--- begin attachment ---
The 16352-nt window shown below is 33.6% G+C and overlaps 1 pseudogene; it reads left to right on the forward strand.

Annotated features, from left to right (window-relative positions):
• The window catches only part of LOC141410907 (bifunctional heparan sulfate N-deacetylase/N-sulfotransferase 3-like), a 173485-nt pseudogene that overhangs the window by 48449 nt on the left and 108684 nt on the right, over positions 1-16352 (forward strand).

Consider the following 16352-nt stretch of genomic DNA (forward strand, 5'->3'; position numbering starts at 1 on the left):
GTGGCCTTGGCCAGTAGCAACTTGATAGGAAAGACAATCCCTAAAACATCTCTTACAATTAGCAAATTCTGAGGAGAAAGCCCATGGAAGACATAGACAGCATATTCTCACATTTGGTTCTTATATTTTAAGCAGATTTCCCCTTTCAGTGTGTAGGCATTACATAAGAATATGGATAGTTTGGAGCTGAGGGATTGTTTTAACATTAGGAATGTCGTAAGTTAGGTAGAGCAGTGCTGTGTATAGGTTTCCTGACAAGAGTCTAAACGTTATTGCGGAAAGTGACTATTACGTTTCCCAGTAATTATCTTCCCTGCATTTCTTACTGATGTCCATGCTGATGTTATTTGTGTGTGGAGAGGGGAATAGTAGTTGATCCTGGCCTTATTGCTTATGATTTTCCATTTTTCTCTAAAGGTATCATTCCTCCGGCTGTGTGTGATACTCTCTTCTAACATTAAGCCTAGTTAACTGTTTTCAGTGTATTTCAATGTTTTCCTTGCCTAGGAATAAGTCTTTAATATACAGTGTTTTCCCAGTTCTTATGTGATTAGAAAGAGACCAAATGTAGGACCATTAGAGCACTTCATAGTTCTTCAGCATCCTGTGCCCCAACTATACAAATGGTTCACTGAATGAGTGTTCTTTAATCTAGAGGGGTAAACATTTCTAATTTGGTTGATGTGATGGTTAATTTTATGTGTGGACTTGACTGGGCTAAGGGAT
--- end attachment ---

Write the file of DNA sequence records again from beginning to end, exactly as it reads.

The 16352-nt window shown below is 33.6% G+C and overlaps 1 pseudogene; it reads left to right on the forward strand.

Annotated features, from left to right (window-relative positions):
• The window catches only part of LOC141410907 (bifunctional heparan sulfate N-deacetylase/N-sulfotransferase 3-like), a 173485-nt pseudogene that overhangs the window by 48449 nt on the left and 108684 nt on the right, over positions 1-16352 (forward strand).

Consider the following 16352-nt stretch of genomic DNA (forward strand, 5'->3'; position numbering starts at 1 on the left):
GTGGCCTTGGCCAGTAGCAACTTGATAGGAAAGACAATCCCTAAAACATCTCTTACAATTAGCAAATTCTGAGGAGAAAGCCCATGGAAGACATAGACAGCATATTCTCACATTTGGTTCTTATATTTTAAGCAGATTTCCCCTTTCAGTGTGTAGGCATTACATAAGAATATGGATAGTTTGGAGCTGAGGGATTGTTTTAACATTAGGAATGTCGTAAGTTAGGTAGAGCAGTGCTGTGTATAGGTTTCCTGACAAGAGTCTAAACGTTATTGCGGAAAGTGACTATTACGTTTCCCAGTAATTATCTTCCCTGCATTTCTTACTGATGTCCATGCTGATGTTATTTGTGTGTGGAGAGGGGAATAGTAGTTGATCCTGGCCTTATTGCTTATGATTTTCCATTTTTCTCTAAAGGTATCATTCCTCCGGCTGTGTGTGATACTCTCTTCTAACATTAAGCCTAGTTAACTGTTTTCAGTGTATTTCAATGTTTTCCTTGCCTAGGAATAAGTCTTTAATATACAGTGTTTTCCCAGTTCTTATGTGATTAGAAAGAGACCAAATGTAGGACCATTAGAGCACTTCATAGTTCTTCAGCATCCTGTGCCCCAACTATACAAATGGTTCACTGAATGAGTGTTCTTTAATCTAGAGGGGTAAACATTTCTAATTTGGTTGATGTGATGGTTAATTTTATGTGTGGACTTGACTGGGCTAAGGGAT